1. A Regulatory Impact Assessment (RIA) is published alongside the Environmental Better Regulation Bill. Copies are available from the Department of the Environment, Regulatory and Natural Resources Policy Division, Goodwood House, 44-58 May Street, Belfast BT1 4NN.
  2. A key aim of the Bill is to reduce regulatory burdens on business. The Bill has been assessed to determine any regulatory impact and it is considered that it does not contain any provisions that will result in increased or adverse impact on businesses.  The proposed measures in the Bill will bring the regulatory system in Northern Ireland more in to line with those in place in the rest of the UK. Reductions in environmental regulatory burdens as a result of measures in the Bill will be realisable for businesses which are subject to multiple permissions and those which present a low environmental risk rather than those in particular business sectors.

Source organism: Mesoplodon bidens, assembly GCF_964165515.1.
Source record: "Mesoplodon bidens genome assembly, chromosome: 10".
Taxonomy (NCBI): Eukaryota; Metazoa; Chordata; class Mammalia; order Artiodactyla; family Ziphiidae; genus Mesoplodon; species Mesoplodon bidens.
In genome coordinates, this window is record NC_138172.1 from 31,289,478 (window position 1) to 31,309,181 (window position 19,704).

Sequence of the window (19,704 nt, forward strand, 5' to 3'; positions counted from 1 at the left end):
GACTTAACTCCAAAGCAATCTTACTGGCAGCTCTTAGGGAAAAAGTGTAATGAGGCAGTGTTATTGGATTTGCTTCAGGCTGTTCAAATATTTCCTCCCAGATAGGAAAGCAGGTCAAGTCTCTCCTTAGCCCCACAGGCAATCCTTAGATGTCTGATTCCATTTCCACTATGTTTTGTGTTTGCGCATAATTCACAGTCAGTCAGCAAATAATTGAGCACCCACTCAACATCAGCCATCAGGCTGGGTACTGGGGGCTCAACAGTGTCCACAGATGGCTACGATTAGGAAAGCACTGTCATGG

3. The Bill objectives can only be achieved by legislative change and the RIA has shown the existence of cost savings or other tangible benefits are sufficient to justify legislative change.

LEGISLATIVE COMPETENCE

  1. The Minister of the Environment had made the following statement under section 9 of the Northern Ireland Act 1998:

 “In my view the Environmental Better Regulation Bill would be within the legislative competence of the Northern Ireland Assembly.”